Metastatic patterns and metastatic sites in mucosal melanoma: a retrospective study.
Grözinger Gerd,Mann Steven,Mehra Tarun,Klumpp Bernhard,Grosse Ulrich,Nikolaou Konstantin,Garbe Claus,Clasen Stephan
OBJECTIVES:Melanomas arising from mucosa are rare and associated with a poor prognosis. This study aims to provide an analysis of metastatic pathways, time intervals, factors influencing metastatic spread and organs for distant metastases. METHODS:A total of 116 patients with mucosal melanomas of different sites were included. The mean follow-up interval was 47 ± 52 months. Patients were assigned to two different metastatic pathways, either presenting loco-regional lymph node metastases as first spread or direct distant metastases. The distribution of distant metastases was assessed. RESULTS:Twenty-six patients presented with a pre-existing metastatic spread and were not assigned to pathways. Of the included patients, 44 developed metastases after treatment of the primary tumour; 25 patients directly developed distant metastases; 16 patients developed regional lymph node metastases prior to distant metastases. Location of the primary tumour in the upper airway or GI tract and advanced T stage were significant risk factors of direct distant metastases. Distant metastases are mainly located in the lung, the liver and non-regional lymph nodes. CONCLUSIONS:Mucosal melanomas show a high rate of direct distant metastases rather than regional lymph node metastases. Thus the follow-up should always include a whole-body cross-sectional imaging in high-risk tumours. KEY POINTS:• Mucosal melanomas show a high rate of direct distant metastases. • T stage and primary location are predictors for direct distant metastases. • Distant metastases were mainly found in lung, liver and lymph nodes. • Follow-up of a high-risk mucosal melanoma should include whole-body imaging.
Risk-based stratification in head and neck mucosal melanoma.
Moya-Plana Antoine,Mangin David,Dercle Laurent,Taouachi Rabah,Casiraghi Odile,Ammari Samy,Nguyen France,Temam Stéphane,Robert Caroline,Gorphe Philippe
BACKGROUND:Head and neck mucosal melanoma (HNMM) is a rare and aggressive disease with a high metastatic potential. Two staging systems are currently available: one specific to HNMM (mmTNM) and one specific to primary tumour sites (sccTNM). Our main objective was to assess the prognostic value of both of these classifications in order to allow accurate risk-based classification. METHODS:We performed a retrospective cohort study of patients with HNMM treated consecutively between 2000 and 2017. All of the patients were restaged using the mmTNM and the sccTNM. A prognostic analysis was carried out according to both staging systems. RESULTS:There were 96 patients with an HNMM in our cohort, of whom 80 underwent surgical treatment followed by radiotherapy. The median overall survival (OS) and progression-free survival (PFS) for the operated patients were 39 months (95% CI, 21.6-56.4 months) and 18 months (95% CI, 6.5-29.5 months), respectively. A paranasal sinus localization was associated with lower survival compared to a nasal cavity primary localization (p < 1 0). Both of the classifications correlated with OS, PFS, and distant metastasis-free survival. High-risk HNMM were characterized as T4/stage IV by the mmTNM and T3-4/stage III-IV by the sccTNM. Given the primary tumour location, both TNM classifications were suitable for risk-stratification of sinonasal mucosal melanomas. However, combining both TNM, we defined new stages mmT3A and mmT3B according to sccTNM with a more accurate risk stratification (p < 1 0). CONCLUSIONS:Both of the classifications should be combined, in order to improve the risk-stratification of patients with HNMM.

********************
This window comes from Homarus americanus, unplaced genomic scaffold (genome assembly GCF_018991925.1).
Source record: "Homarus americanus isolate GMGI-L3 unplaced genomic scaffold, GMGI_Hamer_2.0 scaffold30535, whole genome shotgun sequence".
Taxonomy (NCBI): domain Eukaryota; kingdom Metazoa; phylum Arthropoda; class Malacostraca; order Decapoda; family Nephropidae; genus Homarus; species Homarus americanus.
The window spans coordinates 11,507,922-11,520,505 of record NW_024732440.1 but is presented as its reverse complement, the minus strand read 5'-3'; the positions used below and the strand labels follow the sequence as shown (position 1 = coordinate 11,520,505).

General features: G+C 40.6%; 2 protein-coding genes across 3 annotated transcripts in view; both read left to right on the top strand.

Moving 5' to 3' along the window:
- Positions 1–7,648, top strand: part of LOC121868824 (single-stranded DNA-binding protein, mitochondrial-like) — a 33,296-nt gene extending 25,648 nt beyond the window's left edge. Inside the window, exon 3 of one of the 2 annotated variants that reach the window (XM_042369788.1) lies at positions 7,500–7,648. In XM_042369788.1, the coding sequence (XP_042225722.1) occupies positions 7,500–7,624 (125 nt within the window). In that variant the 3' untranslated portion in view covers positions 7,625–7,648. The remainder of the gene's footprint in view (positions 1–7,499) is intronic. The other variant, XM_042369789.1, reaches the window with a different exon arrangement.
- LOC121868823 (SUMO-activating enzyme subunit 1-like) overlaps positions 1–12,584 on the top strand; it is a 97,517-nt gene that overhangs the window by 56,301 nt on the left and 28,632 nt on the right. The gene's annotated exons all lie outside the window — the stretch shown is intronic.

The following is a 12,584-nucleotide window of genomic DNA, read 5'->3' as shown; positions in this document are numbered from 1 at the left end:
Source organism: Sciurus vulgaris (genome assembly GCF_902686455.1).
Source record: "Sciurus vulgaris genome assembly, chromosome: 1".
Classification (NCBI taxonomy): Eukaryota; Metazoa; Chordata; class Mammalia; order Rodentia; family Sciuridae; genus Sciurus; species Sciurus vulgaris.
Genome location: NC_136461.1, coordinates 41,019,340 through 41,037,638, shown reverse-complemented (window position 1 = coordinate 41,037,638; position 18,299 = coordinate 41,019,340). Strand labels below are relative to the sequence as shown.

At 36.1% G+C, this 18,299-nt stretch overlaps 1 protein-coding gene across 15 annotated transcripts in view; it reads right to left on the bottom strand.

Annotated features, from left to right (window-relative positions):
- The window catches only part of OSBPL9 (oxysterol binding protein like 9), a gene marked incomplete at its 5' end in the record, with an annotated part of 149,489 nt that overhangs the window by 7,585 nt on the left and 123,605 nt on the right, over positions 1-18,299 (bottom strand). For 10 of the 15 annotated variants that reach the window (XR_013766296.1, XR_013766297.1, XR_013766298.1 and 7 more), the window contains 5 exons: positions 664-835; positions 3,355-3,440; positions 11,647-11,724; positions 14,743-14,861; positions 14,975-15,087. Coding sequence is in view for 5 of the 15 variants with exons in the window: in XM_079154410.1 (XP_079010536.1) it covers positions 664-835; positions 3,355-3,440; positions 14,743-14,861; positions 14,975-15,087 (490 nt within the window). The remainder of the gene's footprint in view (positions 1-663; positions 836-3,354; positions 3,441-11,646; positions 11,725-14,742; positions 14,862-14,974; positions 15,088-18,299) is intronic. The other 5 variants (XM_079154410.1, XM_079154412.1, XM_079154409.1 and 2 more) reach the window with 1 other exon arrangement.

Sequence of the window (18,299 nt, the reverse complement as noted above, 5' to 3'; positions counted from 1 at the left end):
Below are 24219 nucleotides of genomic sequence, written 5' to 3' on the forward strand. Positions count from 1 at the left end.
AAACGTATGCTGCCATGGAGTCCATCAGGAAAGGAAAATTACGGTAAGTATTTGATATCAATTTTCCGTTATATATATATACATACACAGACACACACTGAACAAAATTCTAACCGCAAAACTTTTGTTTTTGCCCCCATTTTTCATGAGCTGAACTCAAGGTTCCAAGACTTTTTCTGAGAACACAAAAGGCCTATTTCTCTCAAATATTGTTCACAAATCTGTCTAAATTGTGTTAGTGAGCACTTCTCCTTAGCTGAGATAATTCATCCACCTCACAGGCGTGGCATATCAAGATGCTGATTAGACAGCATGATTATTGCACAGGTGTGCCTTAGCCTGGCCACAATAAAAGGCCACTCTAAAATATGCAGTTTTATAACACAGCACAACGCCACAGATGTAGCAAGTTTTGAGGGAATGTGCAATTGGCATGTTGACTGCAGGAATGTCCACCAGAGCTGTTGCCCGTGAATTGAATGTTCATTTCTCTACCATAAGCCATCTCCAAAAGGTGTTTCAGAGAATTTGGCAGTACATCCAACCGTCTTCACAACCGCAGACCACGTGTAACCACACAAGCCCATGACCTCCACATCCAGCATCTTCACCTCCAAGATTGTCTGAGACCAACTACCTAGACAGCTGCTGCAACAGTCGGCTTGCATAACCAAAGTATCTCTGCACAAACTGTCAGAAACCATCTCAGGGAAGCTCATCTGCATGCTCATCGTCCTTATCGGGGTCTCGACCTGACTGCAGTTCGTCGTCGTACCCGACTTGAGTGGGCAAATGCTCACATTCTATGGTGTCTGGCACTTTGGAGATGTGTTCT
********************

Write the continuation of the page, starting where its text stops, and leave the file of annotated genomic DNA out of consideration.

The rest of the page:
Mucosal melanoma: clinical, histological and c-kit gene mutational profile of 86 French cases.
Cinotti E,Chevallier J,Labeille B,Cambazard F,Thomas L,Balme B,Leccia M T,D'Incan M,Vercherin P,Douchet C,Rubegni P,Perrot J L
Journal of the European Academy of Dermatology and Venereology : JEADV
BACKGROUND:Mucosal melanomas are rare and highly aggressive tumours. Few studies evaluated mucosal melanomas of locations other than the head and neck region, and other than those of the Asian population. OBJECTIVES:The objective of this study was to analyse the clinical and histological features, as well as the mutational status of c-kit and b-raf gene of mucosal melanoma in any localization in a French series. METHODS:We investigated clinical (sex, age, performance status, survival, treatment of the patients and lack of pigmentation of the tumours) and histopathological features (ulceration, Breslow's index, mitotic rate), as well as the mutational status of c-kit and b-raf of 86 mucosal melanomas diagnosed in 15 years in four French University Hospitals. RESULTS:Most melanomas affected women (72%) and the genital region (46.5%). A fifth of melanomas were amelanotic. 81% of melanomas had a Breslow's index ≥1, whereas all glans melanomas, and most vulvar melanomas had a Breslow index ≤1 mm. Overall survival was 54% at 3 years; 11.6% of the 43 tested mucosal melanomas were c-kit-mutated while the 15 tested genital melanomas were not. The c-kit gene mutation did not influence the overall survival. Age ≥ 50, amelanotic type and performance status ≥1 were not poor prognostic factors in our series. CONCLUSION:This study confirmed that mucosal melanomas are rare and could be difficult to diagnose being often amelanotic and in hidden sites. Most melanomas were thick at the diagnosis, but glans and vulvar melanomas were thinner probably because of their greater visibility. The frequency of the c-kit mutation varied depending on the initial tumour site. In our series, the prognosis was poor, independently from c-kit mutations and the patient's general health and age. The presence of metastasis at diagnosis was associated with a worse prognosis indicating the importance of an early diagnosis.